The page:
How do we become our full potential? How do we discover what it means to become a true human being? Well, the very first step is letting go of our fixed ideas. Just stop feeding them energy. It’s those ideas that push us into certain patterns and shapes, so when we start letting go of them, and trusting our inherent Buddha-nature, we can begin to discover our true shape.
You can roll a barrel only when you are outside of the barrel. When you are caught by fixed ideas, it is as if you are trapped inside of a barrel, so you cannot freely use your mind. If you escape from your fixed ideas, you will see that all of the thoughts and perspectives that you considered so precious are utterly ridiculous. Mind is formless and can freely go anywhere in the universe, so if you give rise to thoughts in a wise and all-embracing manner, you can escape from the barrel, from bondage, and from the prison that has no bars. How can you freely use your mind unless you first step outside of your own fixed ideas?
Fixed ideas are like a wisp of cloud or smoke, but nonetheless people find themselves blocked or captured by these. You would laugh if you saw someone tripped by a cloud, or if someone claimed that they were imprisoned by the air. But, in fact, people are endlessly being trapped by things no more substantial than air or clouds. They make a wall with their mind, and then it imprisons them. Inherently, there is no wall or anything to trip over. These things are mirages they’ve created from the thoughts they gave rise to.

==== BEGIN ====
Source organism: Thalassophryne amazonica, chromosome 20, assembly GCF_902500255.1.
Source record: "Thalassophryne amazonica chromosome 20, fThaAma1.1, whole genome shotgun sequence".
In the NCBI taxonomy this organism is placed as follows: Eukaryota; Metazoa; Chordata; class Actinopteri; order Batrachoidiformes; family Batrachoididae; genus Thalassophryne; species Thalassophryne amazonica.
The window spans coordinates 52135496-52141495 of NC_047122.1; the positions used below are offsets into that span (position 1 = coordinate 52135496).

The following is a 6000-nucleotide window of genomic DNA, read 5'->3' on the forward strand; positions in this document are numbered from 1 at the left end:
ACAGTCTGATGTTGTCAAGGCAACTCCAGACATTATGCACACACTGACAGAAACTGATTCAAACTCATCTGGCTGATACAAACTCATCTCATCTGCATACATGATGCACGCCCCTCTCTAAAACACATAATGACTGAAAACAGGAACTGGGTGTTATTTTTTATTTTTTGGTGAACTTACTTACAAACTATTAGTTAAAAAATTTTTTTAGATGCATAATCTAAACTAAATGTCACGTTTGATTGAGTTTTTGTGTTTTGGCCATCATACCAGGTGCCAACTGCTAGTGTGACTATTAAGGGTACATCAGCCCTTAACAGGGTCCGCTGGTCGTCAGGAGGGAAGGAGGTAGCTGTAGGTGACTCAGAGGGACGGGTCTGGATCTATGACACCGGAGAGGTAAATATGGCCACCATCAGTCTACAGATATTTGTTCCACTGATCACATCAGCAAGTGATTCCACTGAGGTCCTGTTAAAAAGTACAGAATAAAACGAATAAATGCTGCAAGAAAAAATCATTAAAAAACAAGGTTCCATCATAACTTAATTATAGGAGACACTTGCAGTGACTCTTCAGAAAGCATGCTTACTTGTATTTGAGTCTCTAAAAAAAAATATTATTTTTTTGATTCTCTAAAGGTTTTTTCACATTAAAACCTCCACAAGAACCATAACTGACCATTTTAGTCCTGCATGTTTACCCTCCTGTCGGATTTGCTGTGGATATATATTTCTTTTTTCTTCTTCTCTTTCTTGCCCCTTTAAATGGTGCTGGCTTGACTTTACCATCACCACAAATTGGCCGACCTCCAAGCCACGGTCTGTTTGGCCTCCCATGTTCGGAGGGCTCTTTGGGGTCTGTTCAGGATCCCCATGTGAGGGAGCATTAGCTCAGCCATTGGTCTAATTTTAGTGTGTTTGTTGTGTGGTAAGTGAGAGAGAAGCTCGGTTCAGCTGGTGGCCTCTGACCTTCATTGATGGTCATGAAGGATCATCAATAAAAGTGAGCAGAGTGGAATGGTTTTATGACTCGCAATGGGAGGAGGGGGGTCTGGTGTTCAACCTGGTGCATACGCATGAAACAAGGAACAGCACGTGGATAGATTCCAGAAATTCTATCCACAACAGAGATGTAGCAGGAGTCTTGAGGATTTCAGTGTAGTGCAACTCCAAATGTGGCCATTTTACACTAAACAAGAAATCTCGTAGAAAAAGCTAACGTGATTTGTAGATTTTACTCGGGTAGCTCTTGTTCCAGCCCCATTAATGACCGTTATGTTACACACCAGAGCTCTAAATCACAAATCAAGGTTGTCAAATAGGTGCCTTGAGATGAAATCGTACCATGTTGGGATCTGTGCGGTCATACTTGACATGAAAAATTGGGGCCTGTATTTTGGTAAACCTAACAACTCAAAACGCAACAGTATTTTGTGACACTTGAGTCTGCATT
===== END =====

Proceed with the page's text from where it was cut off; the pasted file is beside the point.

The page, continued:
Do not insist upon your own fixed ideas. Your persistence is your own narrow mind. If your mind is broad, it can easily embrace the entire world. However, if your mind is narrow, even a needle cannot enter. You have to keep letting go of your stubbornness, and always be deeply respectful of all life and things. This is returning to and relying upon the Buddha-Dharma. This is also how to become a free person. Always be humble. Be humble. The fragrance of your broad and generous mind will warm other’s hearts.
— Daehaeng Sunim, “No River to Cross,” page 42